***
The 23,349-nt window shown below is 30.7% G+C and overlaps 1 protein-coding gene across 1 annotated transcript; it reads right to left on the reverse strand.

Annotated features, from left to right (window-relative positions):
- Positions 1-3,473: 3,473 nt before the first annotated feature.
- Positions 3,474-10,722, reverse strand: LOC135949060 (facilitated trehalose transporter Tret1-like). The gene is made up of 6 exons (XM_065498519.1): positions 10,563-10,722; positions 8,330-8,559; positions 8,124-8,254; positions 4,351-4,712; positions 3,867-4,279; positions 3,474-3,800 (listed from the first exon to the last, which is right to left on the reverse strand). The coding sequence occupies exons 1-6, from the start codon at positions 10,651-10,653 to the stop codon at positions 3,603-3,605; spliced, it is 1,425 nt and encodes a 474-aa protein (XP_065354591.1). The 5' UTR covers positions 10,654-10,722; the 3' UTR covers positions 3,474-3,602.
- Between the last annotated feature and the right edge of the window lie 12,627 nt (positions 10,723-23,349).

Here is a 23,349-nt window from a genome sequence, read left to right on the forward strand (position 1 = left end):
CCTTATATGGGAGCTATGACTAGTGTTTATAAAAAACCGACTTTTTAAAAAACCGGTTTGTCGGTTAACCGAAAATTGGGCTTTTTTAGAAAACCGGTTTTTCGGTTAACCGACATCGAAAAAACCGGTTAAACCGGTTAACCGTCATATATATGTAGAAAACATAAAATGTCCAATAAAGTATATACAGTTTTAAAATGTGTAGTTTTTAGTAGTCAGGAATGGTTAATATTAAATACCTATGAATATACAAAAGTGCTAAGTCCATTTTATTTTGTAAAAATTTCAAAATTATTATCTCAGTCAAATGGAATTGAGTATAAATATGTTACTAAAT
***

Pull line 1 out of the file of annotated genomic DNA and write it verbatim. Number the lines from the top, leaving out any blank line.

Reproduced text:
The 23,349-nt window shown below is 30.7% G+C and overlaps 1 protein-coding gene across 1 annotated transcript; it reads right to left on the reverse strand.